The roar of "Dublin" from the voices of little girls filled Croke Park yesterday as the Girls in Blue became heroes for a new generation of supporters.
A record-breaking 50,141 fans were at GAA HQ for a display of grit and determination.
The numbers attending were even higher than last year, when the 46,286 crowd broke records to become the highest attended women's sports final in 2017.
By comparison, the figure was 34,445 in 2016, the women's game growing by the year.
More fans turned out yesterday than the 49,496 at the men's All-Ireland semi-final between Tyrone and Monaghan.
Dublin and Cork put on an almighty show for the supporters attending the All-Ireland Senior Ladies Football final.
Dublin defeated the Rebelettes 3-11 to 1-12 as the crowd roared their appreciation when Dubs captain Sinead Aherne lifted the Brendan Martin Cup.
The two sides proved equal rivals in the first half, but the Jackies dominated in the second to make it two-in-a-row.
John Harrington (39) told the Herald he took his daughter Saorla (5) and son Cashel (8) along with their cousin Aoife Harrington to the game to ensure the female children in his family "know all about women's football; this is for girl power".
John, from Fairview, said: "It's important for little girls to have heroines and at a young age children are always looking for role models, so that's what the Dublin team are for little girls all over the city."
Grandmother Connie Doyle (53), from Coolock, north Dublin, got into the spirit dressing as a life-sized blue troll, to the amusement of her granddaughter Hada, almost two.
Hada's mother, Ciara Doyle (25), said: "Hada never really had a choice but to be a Dubs fan.
"This is her first match. It's in our family's blood and as you can see from my mother, she is die-hard. She brought me to games as soon as I was born.
"That's the family Hada has been born into. Mum has the house painted blue. That's how mad our family is for Dublin, but it was really important for me that my daughter's first game was Dublin women's football."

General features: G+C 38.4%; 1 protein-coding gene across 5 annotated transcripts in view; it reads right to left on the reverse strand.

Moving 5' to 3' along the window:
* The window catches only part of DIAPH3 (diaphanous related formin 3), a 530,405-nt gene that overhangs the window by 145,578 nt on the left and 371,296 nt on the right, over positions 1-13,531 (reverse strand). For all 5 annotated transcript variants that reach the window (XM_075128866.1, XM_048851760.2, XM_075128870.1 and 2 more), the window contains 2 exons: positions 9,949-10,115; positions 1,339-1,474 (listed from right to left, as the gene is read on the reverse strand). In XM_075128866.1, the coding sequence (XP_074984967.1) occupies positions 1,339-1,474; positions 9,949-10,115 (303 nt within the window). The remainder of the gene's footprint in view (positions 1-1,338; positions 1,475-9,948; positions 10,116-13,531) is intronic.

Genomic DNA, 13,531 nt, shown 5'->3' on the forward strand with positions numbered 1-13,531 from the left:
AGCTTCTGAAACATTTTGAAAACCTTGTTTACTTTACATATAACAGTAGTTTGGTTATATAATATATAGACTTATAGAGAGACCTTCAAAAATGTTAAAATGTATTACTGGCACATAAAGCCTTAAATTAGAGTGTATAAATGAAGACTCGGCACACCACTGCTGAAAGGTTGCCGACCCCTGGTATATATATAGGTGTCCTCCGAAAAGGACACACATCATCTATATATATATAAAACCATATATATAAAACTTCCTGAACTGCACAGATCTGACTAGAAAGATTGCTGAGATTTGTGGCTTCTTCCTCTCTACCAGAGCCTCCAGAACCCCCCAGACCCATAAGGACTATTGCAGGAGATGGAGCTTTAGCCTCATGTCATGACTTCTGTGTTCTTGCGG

Yvonne Clarke, also from Coolock, dressed head to toe in blue, including Dubs trainers.
The grandmother-of-three is passionate over women's and men's football - and hurling.
"It's everything for Dublin to win. I travel all over the country to every match I can with a group of friends," she said.
"I'm so proud to be a Dubliner. I love my city and that's what Dublin GAA is about."
Alma Flynn, from Clonsilla, attended the game with her husband Dave and children Lucy and Thomas.
"My daughter Lucy started school last week and this is her first football match," she said.
"It was very important for me as a mother to bring my daughter to see the Dublin women's GAA team play.
"I know there's an awful lot of mothers doing the same with their little girls.
"Women's sport is growing massively in Ireland, especially after the hockey team won silver in the World Cup."
Deirdre Sheridan, from Lusk, Co Dublin, and who now lives in Kells, Co Meath, dressed her five-month-old baby daughter Dara in a half-Meath, half-Dublin shirt for her first game.
Her older children John (4) and Orlath (2) excitedly learned about the Jackies and their rise to football fame.
Deirdre, who was at the match with her sister Niamh Hurley, a former All-Ireland winner with Dublin in 2010, said: "It was really important for us to be here as a family.
"We have been involved in ladies' football for a long time and it is just great to see such a huge crowd out supporting the women."
Regardless of Dublin's glory, many agreed the real winners were women, mothers and especially little girls.
The attendance at Croke Park was bigger than all previous Senior Ladies Football finals and showed how the women's game has captured hearts and minds.